Menus Subscribe Search
CSI-LV

CSI. (PHOTO: COURTESY OF CBS)

Do Television Shows Like ‘CSI’ Deter Cybercrime?

• July 26, 2013 • 6:00 AM

CSI. (PHOTO: COURTESY OF CBS)

The curious case of the “inverse CSI effect.”

Legal experts and behavioral scientists have gone back and forth over the years about the so-called “CSI effect,” about whether jurors have been led by fictional TV programs to have unreasonable expectations of the forensic evidence used in actual, real-life crime investigations.

The theory goes, in a crime drama like CSI, handsome nerds in lab coats produce unequivocal results in the time between one commercial break and the next. Real forensic scientists work slowly, and often present their findings as theories rather than as facts. Likewise, the most technologically advanced forensic labs can suffer from contamination or human error; even fingerprint-identification is more of an art than a science.

Cybercrimes will probably continue to occur, and law enforcement agencies will continue to crack them, at steadily increasingly sophisticated levels.

Just last week, The Washington Post reported on “an unprecedented federal review of old criminal cases,” including 27 death penalty convictions, in which FBI forensic experts may have “exaggerated” their testimony about the scientific evidence they had analyzed for those cases. The review has revealed the widespread and long-standing limitations in one type of forensic analysis—hair comparison—a revelation that has huge repercussions for thousands of federal and state cases.

Clearly, forensic science has its gray areas. Yet it’s hard for some jurors to get past the glamorized version of the process, and so they expect black-and-white certainty: hence, the oft-cited “CSI effect.” But other legal researchers have dismissed this notion as mere anecdotal pop science. So the jury’s still out on that one, so to speak.

But aside from whatever impact these types of shows may have on juries and the general public, what about their effect on real-life crime? Criminals watch TV, too, right?

A new study being released in the International Journal of Electronic Security and Digital Forensics suggests that TV crime dramas might have a measurable effect on cybercrimes in particular. The study’s author, informatician Richard Overill of King’s College London, came to this conclusion after analyzing patterns in cybercrime data in the U.S. over the past 11 years. (The first CSI series premiered in 2000, and Miami and New York spin-offs followed.)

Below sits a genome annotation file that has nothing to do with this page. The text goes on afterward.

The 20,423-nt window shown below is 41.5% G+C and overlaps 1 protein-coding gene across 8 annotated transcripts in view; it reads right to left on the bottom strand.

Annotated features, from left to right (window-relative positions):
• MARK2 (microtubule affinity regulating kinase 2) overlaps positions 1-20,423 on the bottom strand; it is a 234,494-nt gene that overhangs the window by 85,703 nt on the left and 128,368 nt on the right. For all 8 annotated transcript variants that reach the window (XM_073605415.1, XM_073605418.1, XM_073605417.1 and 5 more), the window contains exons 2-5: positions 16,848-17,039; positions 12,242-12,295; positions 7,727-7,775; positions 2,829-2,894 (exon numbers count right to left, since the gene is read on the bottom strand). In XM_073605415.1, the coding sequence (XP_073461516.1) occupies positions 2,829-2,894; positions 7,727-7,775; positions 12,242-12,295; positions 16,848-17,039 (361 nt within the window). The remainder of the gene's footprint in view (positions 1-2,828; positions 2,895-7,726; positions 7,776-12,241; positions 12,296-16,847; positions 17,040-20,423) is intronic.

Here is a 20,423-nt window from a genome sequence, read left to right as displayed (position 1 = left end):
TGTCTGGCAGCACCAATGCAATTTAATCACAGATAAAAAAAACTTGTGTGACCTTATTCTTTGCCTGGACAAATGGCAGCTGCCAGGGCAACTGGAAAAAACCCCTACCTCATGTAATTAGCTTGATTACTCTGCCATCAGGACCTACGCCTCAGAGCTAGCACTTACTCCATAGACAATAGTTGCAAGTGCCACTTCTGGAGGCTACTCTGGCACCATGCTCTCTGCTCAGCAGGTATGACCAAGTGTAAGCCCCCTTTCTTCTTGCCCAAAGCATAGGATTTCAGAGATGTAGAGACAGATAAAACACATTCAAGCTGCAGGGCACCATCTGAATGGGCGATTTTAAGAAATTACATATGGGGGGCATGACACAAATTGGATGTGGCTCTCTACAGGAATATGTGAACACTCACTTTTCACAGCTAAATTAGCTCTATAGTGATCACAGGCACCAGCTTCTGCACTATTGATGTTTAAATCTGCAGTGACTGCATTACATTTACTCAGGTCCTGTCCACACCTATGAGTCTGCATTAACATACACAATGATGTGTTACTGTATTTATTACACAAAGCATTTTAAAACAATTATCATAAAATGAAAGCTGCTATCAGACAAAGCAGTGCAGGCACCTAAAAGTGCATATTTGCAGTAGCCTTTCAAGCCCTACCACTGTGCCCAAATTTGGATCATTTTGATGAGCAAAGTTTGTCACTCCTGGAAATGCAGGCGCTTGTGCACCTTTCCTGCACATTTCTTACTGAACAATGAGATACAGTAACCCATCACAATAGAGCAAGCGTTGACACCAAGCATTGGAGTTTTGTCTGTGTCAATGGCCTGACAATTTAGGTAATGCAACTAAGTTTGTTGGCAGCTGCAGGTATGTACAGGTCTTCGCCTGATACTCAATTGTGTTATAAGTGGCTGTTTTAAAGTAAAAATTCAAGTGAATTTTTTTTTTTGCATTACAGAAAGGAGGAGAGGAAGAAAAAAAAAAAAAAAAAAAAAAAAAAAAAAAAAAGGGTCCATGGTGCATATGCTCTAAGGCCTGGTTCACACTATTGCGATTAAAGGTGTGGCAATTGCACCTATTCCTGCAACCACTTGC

According to Overill, there are several ways in which potential criminals might adjust their modus operandi to evade the kinds of “unambiguous” and “instantaneous” forensic sleuthing they see on television. He writes:

They are likely to withdraw from cyber-criminal activity that now appears too risky in the light of the perceived ease of discovery. They may migrate to alternative modalities involving many layers of concealment, stealth and obfuscation. The up-front investment required to implement these advanced methodologies will necessitate a proportionate increase in the expected returns, in order to maintain a stable cost-benefit ratio. Thus we would anticipate a compensating increase in the average value of cyber-crime heists, accompanied by a migration to sophisticated strategies of concealment.

Translation: a lot of would-be criminals are probably scared away from these types of crimes by what they imagine to be easy detection by law enforcement. So, there may be less cybercrime overall than there would have been, had crime dramas been less infatuated with cyber exploits as their go-to plot points. But it also means that the criminals that are willing to go ahead with cybercrime will be smarter, more well-funded, and generally better equipped to evade detection.

For example: the group of Russian and Ukranian hackers who perpetrated the largest hacking and data breach in the country, who, federal prosecutors announced on Thursday, attacked NASDAQ and several online retailers and ultimately did hundreds of millions of dollars worth of damage? Those guys are definitely pros. On the other hand, they did get caught, although it took eight years for that to happen.

As I mentioned in my last post about a new crop of digital filters being developed to combat child pornography, it’s all an arms race. Cybercrimes will probably continue to occur, and law enforcement agencies will continue to crack them, at steadily increasingly sophisticated levels. Whether TV shows dissuade some dummies from trying their hand at that dangerous game probably won’t make much of a difference.

Lauren Kirchner
Lauren Kirchner is the Web editor of The Baffler. She has written for the Columbia Journalism Review, Capital New York, Slate, The Awl, The Hairpin, and many others. Follow her on Twitter @lkirchner.

More From Lauren Kirchner